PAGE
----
He was also, of course, in the movie Iron Man 2, in which he demonstrated a remarkable ability to survive being run over by cars, in a way that was never explained. Even a Ford Escort would have been useless against him.

Tales to Astonish #99, the Incredible Hulk

It's one of my favourite Marie Severin covers, as the Hulk finds himself up against that secret organisation whose name I've forgotten, whose evil plan was something or other.

Weren't they the people who were responsible for inflicting the Boomerang on us? I'm not sure they were the highest level secret organisation ever.

Thor #148, the Wrecker

Hooray! The Wrecker makes his wall-shattering debut!

I always liked the Wrecker. For some reason, I always liked it when Thor came up against thuggish opponents like the Wrecker, Crusher Creel and Ulik. They always seemed more compelling than more sophisticated villains.

X-Men #40, Frankenstein's Monster

It's one of my least favourite comic book stories of all time, as the X-Men come up against Frankenstein's Monster, who turns out to be a robot built by aliens, over a hundred years ago, as some sort of space ambassador.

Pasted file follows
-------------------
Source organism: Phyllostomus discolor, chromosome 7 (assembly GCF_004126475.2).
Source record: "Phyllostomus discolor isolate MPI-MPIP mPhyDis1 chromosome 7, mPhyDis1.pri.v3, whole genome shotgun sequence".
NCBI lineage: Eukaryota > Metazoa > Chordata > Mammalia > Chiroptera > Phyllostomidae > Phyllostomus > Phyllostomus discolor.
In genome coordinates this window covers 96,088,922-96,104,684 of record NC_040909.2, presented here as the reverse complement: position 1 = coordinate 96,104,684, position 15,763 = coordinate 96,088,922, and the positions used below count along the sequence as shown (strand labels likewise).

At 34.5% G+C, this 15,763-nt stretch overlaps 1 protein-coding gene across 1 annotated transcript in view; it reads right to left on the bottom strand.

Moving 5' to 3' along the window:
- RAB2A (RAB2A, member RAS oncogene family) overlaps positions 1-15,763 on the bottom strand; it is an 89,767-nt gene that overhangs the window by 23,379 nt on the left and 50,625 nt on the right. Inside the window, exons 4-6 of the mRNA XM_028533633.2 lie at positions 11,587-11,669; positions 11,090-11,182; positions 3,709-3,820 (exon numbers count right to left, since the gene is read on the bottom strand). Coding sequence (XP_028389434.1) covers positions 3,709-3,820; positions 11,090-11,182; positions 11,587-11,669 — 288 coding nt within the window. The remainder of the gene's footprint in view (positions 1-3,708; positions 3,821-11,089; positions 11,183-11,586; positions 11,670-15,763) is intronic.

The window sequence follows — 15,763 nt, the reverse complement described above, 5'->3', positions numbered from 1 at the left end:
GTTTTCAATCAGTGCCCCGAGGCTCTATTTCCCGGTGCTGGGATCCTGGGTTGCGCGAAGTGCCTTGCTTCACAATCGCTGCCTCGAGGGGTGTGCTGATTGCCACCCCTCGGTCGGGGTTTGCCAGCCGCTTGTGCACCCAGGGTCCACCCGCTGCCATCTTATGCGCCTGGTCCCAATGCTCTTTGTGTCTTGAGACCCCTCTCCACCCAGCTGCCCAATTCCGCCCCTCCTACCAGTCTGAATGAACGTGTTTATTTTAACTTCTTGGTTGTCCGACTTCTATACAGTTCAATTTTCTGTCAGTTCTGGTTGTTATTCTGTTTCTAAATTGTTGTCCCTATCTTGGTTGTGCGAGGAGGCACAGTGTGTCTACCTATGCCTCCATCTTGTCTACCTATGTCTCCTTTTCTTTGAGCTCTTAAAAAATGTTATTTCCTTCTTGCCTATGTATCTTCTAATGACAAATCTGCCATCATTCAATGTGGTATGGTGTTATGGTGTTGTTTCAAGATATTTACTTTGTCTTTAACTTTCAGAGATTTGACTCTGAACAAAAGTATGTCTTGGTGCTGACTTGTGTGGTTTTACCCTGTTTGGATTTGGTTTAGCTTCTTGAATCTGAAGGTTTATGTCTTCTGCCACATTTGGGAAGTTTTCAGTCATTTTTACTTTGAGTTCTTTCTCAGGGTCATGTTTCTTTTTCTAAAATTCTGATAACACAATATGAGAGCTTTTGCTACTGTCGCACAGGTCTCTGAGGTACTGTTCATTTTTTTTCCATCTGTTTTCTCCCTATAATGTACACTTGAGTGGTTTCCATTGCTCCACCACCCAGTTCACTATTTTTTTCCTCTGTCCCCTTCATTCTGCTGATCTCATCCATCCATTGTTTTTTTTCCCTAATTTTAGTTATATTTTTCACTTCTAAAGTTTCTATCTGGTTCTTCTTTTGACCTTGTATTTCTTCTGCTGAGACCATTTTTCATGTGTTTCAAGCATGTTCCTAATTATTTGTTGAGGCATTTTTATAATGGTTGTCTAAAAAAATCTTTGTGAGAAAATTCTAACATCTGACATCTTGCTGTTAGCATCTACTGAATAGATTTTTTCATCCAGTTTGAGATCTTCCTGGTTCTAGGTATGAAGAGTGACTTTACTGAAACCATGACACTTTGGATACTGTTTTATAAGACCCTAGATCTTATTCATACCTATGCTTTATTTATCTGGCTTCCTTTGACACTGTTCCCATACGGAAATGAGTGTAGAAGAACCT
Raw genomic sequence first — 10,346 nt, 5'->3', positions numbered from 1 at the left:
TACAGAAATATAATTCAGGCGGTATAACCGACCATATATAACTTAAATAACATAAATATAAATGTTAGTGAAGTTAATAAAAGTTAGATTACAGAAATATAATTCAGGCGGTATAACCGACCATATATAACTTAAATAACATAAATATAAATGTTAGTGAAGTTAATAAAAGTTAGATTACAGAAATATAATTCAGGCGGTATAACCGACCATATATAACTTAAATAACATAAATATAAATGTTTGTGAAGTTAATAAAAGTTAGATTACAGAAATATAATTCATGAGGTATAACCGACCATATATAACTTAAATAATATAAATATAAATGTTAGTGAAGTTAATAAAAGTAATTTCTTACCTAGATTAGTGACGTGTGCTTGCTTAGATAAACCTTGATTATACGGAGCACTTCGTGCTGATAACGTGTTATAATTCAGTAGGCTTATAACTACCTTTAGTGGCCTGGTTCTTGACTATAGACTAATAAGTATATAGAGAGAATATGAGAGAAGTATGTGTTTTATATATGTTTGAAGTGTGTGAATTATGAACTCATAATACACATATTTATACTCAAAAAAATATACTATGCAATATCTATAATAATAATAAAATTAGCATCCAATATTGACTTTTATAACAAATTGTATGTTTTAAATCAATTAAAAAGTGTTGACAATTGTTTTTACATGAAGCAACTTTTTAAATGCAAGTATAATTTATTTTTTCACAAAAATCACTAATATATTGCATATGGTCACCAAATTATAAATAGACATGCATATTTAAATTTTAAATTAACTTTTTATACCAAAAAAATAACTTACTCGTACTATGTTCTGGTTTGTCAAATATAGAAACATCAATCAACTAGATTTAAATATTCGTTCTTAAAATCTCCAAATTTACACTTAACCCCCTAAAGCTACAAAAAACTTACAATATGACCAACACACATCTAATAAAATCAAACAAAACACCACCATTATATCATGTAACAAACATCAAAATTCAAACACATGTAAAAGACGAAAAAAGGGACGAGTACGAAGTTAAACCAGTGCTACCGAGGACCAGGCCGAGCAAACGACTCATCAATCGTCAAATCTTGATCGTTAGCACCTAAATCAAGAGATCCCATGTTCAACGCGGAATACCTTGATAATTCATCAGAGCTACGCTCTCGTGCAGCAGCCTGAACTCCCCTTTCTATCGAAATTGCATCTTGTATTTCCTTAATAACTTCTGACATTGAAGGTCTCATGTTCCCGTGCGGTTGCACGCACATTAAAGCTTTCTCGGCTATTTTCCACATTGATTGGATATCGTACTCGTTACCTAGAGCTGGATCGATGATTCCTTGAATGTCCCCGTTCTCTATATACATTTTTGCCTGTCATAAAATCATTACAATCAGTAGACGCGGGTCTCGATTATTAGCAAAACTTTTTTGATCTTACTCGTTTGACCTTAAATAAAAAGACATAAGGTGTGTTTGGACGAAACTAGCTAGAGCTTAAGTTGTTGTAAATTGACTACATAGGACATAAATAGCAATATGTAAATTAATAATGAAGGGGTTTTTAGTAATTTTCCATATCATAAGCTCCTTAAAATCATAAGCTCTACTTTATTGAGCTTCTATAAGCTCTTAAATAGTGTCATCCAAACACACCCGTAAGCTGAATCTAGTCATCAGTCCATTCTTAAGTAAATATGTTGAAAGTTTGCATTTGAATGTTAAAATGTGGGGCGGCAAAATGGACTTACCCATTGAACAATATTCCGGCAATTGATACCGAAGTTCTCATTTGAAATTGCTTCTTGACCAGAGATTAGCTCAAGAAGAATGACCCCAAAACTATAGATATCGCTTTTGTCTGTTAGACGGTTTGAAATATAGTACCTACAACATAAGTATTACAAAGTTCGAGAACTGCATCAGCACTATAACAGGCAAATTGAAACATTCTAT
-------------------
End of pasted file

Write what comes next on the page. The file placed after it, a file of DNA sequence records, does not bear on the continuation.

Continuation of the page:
All in all, it feels more like a Marvel story from the early 1960s than the late 1960s.

11 comments:

TC said...

The bad guys in Astonish #99 were called the Lords of the Lightning or the Legion of the Lightning or something like that. They took over that military base where General Ross was the commander, and they zapped the Hulk with a ray that turned him back into Bruce Banner. He used a gamma ray device to turn back into the Hulk, and fought them. At the end, he and the villains were all buried in an avalanche, and everyone assumed the Hulk was dead.

IIRC, the Sub-Mariner story also ended with Namor missing and presumed dead. The next issue was a book-length Hulk vs. Sub-Mariner fight.

Iron Man was knocked out while fighting the Grey Gargoyle in Suspense #96, and, in #97, Jasper Sitwell was trying to remove his helmet with an explosive gadget. (Security guard: "Nuts! You can't help him breathe by blowing his head off!") Then Tony Stark's shifty cousin kidnapped him and delivered him to the Maggia, who locked him in a room with Whiplash.

The Captain America story ended with him boarding an aircraft and flying to Wakanda to help the Black Panther.

The same month that Doc Ock tricked an amnesia-stricken Spider-Man into becoming his partner in crime, DC's Plastic Man #8 had a story where a crook tricked an amnesic Plas into helping him commit robberies.

Steve W. said...

Thanks, TC. You've performed services to the internet that are above and beyond the call of duty with all that info.

Charlie Horse 47 said...

Would it be politically incorrect to still refer to the Trapster as Paste-Pot Pete?